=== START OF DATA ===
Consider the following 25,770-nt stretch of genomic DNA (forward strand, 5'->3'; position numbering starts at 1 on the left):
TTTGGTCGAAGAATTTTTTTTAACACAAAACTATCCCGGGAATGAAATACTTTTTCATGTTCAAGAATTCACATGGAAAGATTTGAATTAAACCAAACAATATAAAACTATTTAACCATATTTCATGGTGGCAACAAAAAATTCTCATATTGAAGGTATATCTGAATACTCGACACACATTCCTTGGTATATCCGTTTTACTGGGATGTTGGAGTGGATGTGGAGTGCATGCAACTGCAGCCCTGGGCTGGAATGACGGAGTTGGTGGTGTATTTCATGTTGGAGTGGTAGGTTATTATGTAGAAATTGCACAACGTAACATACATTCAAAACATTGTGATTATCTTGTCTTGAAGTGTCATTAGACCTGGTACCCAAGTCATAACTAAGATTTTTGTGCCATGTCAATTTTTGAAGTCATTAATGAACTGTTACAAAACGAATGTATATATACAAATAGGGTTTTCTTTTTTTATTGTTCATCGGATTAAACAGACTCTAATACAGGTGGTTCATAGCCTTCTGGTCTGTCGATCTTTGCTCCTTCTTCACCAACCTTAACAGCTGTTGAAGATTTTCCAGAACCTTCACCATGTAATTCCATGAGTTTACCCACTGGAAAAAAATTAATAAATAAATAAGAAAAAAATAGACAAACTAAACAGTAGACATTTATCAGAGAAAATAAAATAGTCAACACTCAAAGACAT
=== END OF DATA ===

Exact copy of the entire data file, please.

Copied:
Consider the following 25,770-nt stretch of genomic DNA (forward strand, 5'->3'; position numbering starts at 1 on the left):
TTTGGTCGAAGAATTTTTTTTAACACAAAACTATCCCGGGAATGAAATACTTTTTCATGTTCAAGAATTCACATGGAAAGATTTGAATTAAACCAAACAATATAAAACTATTTAACCATATTTCATGGTGGCAACAAAAAATTCTCATATTGAAGGTATATCTGAATACTCGACACACATTCCTTGGTATATCCGTTTTACTGGGATGTTGGAGTGGATGTGGAGTGCATGCAACTGCAGCCCTGGGCTGGAATGACGGAGTTGGTGGTGTATTTCATGTTGGAGTGGTAGGTTATTATGTAGAAATTGCACAACGTAACATACATTCAAAACATTGTGATTATCTTGTCTTGAAGTGTCATTAGACCTGGTACCCAAGTCATAACTAAGATTTTTGTGCCATGTCAATTTTTGAAGTCATTAATGAACTGTTACAAAACGAATGTATATATACAAATAGGGTTTTCTTTTTTTATTGTTCATCGGATTAAACAGACTCTAATACAGGTGGTTCATAGCCTTCTGGTCTGTCGATCTTTGCTCCTTCTTCACCAACCTTAACAGCTGTTGAAGATTTTCCAGAACCTTCACCATGTAATTCCATGAGTTTACCCACTGGAAAAAAATTAATAAATAAATAAGAAAAAAATAGACAAACTAAACAGTAGACATTTATCAGAGAAAATAAAATAGTCAACACTCAAAGACAT